GUERNEVILLE, Calif. (AP) _ When the Russian River finally backed down after nine days of ferocious storms, it left its mark just under the rooftop rain gutters at the Southside Resort.

Five of the 19 cabins were knocked off their foundations, and one was cut in half by a fallen redwood, causing an estimated $300,000 in damages.

Like most of his neighbors, owner Pete Sheridan had no insurance. He said he let his policy lapse last month because he couldn't afford the premiums.

But as he hosed away the mud Thursday with brown water pumped from the still-swollen river he vowed to rebuild.

''This town won't die. There'll be no tombstones when you come into Guerneville,'' Sheridan said.

More than 1,000 evacuees returned to the slippery, mud-caked streets of this ruined resort 70 miles north of San Francisco to assess damage, begin cleaning up and think about starting over after its worst flood in history.

Hundreds of elderly people remained with family or friends or in an evacuation center in Santa Rosa 20 miles away.

At least 500 of Guerneville's 2,000 homes were damaged, officials said. Dozens were destroyed. Splintered lumber floated in pools on the edge of the racing river. Cars, trucks and a schoolbus lay mired in mud with water over their hoods.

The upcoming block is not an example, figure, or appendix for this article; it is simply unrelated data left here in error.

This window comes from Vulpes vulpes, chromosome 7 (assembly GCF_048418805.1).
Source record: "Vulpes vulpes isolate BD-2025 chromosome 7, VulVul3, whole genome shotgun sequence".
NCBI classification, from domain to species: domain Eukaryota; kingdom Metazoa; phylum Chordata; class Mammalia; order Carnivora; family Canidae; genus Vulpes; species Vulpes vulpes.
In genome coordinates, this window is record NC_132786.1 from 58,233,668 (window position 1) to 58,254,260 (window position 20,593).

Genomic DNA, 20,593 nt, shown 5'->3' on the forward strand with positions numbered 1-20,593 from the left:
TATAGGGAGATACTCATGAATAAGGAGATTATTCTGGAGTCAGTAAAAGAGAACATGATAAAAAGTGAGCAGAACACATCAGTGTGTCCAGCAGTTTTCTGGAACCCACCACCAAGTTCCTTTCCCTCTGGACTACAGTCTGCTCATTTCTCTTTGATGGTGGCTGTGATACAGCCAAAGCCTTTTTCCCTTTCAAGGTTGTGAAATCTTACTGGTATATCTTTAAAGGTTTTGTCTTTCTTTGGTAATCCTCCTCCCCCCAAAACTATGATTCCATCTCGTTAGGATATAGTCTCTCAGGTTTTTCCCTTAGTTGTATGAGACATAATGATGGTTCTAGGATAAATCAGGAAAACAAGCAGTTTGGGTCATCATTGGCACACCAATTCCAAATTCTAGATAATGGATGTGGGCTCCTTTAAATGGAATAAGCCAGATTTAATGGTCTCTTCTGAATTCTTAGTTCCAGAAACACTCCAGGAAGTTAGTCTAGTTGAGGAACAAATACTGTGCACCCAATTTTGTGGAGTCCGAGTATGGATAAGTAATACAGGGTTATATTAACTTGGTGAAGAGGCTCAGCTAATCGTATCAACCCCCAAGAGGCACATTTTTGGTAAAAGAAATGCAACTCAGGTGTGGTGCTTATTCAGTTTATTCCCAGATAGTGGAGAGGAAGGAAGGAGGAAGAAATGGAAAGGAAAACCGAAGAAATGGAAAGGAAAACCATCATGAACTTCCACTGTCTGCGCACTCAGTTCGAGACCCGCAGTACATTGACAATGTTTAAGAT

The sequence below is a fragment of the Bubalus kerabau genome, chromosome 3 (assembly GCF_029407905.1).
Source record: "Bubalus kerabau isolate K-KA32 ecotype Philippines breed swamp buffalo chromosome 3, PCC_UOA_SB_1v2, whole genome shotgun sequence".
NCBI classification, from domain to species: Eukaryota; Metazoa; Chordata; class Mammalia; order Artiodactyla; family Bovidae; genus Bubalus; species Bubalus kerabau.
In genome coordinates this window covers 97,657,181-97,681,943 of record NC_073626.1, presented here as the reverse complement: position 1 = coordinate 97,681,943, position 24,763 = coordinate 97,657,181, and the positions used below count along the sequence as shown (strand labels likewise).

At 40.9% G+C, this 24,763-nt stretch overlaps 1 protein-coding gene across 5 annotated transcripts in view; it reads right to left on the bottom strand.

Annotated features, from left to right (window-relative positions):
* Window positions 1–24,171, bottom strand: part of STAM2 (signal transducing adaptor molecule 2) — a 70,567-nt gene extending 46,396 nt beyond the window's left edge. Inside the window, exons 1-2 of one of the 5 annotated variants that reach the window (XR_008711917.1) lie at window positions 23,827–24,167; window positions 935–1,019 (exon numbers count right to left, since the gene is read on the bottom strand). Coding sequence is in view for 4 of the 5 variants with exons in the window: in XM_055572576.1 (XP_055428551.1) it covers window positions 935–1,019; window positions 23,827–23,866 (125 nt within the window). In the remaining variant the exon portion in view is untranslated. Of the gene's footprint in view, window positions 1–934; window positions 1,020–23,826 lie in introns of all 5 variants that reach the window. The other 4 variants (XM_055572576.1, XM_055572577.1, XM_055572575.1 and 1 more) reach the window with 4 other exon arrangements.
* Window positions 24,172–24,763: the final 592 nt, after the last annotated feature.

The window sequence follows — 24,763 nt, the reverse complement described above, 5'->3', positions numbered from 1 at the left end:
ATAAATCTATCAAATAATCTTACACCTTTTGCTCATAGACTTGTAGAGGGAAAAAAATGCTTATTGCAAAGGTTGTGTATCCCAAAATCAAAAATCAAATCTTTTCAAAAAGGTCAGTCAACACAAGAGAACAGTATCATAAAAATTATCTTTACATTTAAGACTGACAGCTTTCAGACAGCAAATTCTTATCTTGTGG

Thursday began with sunshine and a rainbow. By midday, the rains came again, beating down on grim residents as they pulled soaked mattresses, broken refrigerators and other items into the street.

The town's most famous business, F. Korbel & Bros Inc., which sells $50 million of high quality champagne a year, suffered much damage, said William H. Botkin, vice president of marketing. About one-third of its 450 acres of chardonnay and pinot noir grapes were inundated.

''We had a lot of damage from debris coming down the river, knocking down vines,'' Botkin said. ''We'll have to replant some vines. This was worse than the floods of '64 and and '55. But we've always felt the floods replenish the soil. In the end, the flood may do more good for us than harm.''

Others, though, were virtually wiped out.

The Little Bavaria Restaurant, a gourmet establishment famous in the area for its collection of European antiques, will be forced to move, perhaps to another town.

''We lost some priceless heirlooms that we had collected over the past 15 years,'' said owner Anthony Haar. ''We lost $100,000 to $150,000 in antiques and two or three times that in equipment and lost business. We had only $10,000 of insurance because nobody would insure us. The health department says we have to throw out all our wines.''

More than 6 feet of water flooded the restaurant, and the building has begun buckling.

''We have no idea what we're going to do,'' Haar said. ''We'll reopen somewhere, but not in this place. Maybe we'll go to San Francisco.

''But I really feel most bad about the people here who have nothing left. We at least have a name we can travel with. So many people we know were just destroyed.''